Protected by child labor laws, which ensured that he received three hours of schooling per work day, McFarland grew up on the lot in the company of Switzer and series regulars Darla Hood, Matthew "Stymie" Beard, Billie "Buckwheat" Thomas, Eugene "Porky" Lee, Scotty Beckett, Tommy Bond, Dickie Moore, and a bull terrier dubbed Pete the Pup. The antics of the gang, who made their own fun with imagination and trash heap scraps, were a hit with Depression era moviegoers but McFarland's fan mail was withheld by Roach in a bid to keep him clueless to the fact that he was acting. He appeared in a scattering of feature films as well, among them "Day of Reckoning" (1933), "Miss Fane's Baby is Stolen" (1934), "O'Shaughnessy's Boy" (1935), and "General Spanky" (1936), an unsuccessful feature length "Our Gang" comedy. After the series was sold to MGM, the 14-year-old McFarland bowed out with "Unexpected Riches" (1942). He went on to play bits in "I Escaped from the Gestapo" (1943) and Fritz Lang's "The Woman in the Window" (1944), as a Boy Scout who unwittingly thwarts novice killer Edward G. Robinson.
Returning to his native Texas, McFarland enlisted in the Air Force in 1952. Upon his discharge, he hosted a daily television show for children, "The Spanky Show," which ran from 1955 until 1960 on the Tulsa, OK, CBS affiliate KOTV. McFarland's subsequent employment was scattershot, including stints as a wine vendor and a restaurateur. Work as a salesman with the Ford-Philco Corporation led to promotions, first to national sales training manager and later general manager. While a Ford-Philco executive, McFarland helped launch cable television's Nostalgia Channel, a showcase for classic films. After his professional retirement, McFarland became active on the convention circuit, promoted the release of "Our Gang" shorts on video cassette, and supported various charities. An avid golfer, he gave the loan of his name to the Spanky McFarland Celebrity Golf Tournament, and toured with a one-man show, "An Evening with Spanky."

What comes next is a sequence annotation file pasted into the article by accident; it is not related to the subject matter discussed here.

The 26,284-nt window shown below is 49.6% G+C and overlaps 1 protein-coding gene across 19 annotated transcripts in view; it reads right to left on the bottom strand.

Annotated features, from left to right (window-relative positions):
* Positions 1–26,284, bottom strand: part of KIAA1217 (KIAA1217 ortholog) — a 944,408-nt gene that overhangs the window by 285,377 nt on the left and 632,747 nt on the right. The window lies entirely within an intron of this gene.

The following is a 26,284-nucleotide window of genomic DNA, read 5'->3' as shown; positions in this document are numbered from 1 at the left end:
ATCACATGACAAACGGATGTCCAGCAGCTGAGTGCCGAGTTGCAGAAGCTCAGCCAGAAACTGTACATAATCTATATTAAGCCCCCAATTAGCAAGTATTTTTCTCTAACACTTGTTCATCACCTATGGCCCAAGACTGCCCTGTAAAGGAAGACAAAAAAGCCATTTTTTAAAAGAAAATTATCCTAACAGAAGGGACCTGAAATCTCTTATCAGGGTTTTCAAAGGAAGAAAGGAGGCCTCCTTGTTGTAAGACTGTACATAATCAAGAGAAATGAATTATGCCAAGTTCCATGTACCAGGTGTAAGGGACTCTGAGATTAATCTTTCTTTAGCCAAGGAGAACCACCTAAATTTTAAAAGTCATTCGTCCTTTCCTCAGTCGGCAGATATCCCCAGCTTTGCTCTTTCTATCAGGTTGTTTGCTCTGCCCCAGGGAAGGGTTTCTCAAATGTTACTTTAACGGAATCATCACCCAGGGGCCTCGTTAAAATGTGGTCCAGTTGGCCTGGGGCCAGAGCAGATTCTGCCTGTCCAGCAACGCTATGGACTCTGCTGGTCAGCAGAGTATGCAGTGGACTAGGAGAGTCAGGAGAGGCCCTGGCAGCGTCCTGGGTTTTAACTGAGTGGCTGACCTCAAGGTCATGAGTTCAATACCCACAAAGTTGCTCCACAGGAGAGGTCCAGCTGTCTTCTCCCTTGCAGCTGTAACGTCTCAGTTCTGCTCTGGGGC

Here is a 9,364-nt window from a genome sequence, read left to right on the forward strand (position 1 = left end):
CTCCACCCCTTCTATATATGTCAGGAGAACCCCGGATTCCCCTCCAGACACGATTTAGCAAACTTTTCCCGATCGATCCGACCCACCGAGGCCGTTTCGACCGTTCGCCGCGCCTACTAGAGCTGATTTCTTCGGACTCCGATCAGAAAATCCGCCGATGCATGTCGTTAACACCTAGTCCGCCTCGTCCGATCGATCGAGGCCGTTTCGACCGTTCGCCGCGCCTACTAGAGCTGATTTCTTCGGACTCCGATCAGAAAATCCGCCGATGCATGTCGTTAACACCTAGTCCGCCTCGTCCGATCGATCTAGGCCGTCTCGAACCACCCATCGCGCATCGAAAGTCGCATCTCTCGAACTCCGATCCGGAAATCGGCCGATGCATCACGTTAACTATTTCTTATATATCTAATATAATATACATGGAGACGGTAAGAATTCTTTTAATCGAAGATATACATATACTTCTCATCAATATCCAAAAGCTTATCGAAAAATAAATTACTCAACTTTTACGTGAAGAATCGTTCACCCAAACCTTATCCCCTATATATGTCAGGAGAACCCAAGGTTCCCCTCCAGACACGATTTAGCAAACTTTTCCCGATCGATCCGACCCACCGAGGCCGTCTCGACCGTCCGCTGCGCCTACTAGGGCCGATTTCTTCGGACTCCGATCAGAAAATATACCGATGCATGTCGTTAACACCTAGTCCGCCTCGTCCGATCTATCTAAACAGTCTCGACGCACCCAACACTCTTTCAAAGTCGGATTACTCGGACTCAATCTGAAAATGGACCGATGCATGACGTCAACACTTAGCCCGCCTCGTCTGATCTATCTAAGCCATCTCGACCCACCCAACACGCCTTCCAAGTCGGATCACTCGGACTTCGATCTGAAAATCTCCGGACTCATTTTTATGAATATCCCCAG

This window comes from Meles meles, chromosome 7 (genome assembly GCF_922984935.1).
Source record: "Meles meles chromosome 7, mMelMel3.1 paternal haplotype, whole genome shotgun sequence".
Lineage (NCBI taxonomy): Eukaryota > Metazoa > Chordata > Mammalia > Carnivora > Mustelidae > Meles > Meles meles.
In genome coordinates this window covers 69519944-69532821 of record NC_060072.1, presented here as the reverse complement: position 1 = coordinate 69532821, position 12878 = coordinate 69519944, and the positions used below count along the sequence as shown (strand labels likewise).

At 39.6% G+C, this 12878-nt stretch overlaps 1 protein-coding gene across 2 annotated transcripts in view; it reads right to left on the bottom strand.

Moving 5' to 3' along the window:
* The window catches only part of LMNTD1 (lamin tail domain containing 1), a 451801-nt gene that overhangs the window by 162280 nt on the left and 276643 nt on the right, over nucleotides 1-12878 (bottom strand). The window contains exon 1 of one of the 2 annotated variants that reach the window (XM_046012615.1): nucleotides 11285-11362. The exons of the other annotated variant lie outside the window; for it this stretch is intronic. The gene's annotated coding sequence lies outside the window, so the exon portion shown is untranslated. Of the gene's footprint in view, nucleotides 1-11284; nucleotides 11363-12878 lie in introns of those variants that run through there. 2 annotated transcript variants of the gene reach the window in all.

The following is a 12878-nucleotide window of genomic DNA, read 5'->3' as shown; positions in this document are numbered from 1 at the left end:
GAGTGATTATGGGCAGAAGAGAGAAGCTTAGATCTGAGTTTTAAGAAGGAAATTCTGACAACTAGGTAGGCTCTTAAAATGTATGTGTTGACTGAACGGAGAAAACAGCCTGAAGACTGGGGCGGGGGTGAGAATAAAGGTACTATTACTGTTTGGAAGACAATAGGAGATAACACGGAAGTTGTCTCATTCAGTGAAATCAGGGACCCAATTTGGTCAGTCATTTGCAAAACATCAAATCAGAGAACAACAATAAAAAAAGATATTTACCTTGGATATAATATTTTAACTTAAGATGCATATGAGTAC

After an absence of 40 years, he returned to feature film as the Governor of Texas in "The Aurora Encounter" (1986), a low-budget science fiction film set in the Old West. By 1990, McFarland had outlived the majority of his "Our Gang" co-stars, some of whom declined as adults into substance abuse (Matthew Beard, Scotty Beckett), fell victim to bad luck (William "Froggy Laughlin, Robert "Wheezer" Hutchins) or homicide (both Carl Switzer and his brother Harold), or died much too young (Darla Hood, William Thomas). In 1993, McFarland popped up in a cameo as himself in an episode of the popular sitcom "Cheers" (NBC, 1982-1993), in which he buffeted the fannish excesses of series regular John Ratzenberger. On June 30, 1993, the 64-year-old McFarland suffered a massive coronary at his Grapevine, TX home and died in the emergency room of Baylor University Medical Center. The following year, Spanky McFarland received a star on the Hollywood Walk of Fame.
by Richard Harland Smith
Cast (Feature Film)
Began career at age three when he modeled baby clothes
Was discovered by producer Hal Roach when he appeared in a "Wonder Bread" commercial; selected to replace Joe Cobb as the resident "fat boy" in the "Our Gang" shorts; earliest appearances with the group include "Spanky" and "Free Eats"
Played first notable feature film role in "Day of Reckoning"
One-shot return to acting after a thirty-year absence in the action comedy, "Moonrunners"
Returned again to features to appear in his last film, "The Aurora Encounter"
Appeared on the PBS documentary special, "When We Were Young...Growing Up on the Silver Screen"
Final TV appearance (as himself), in an episode of "Cheers"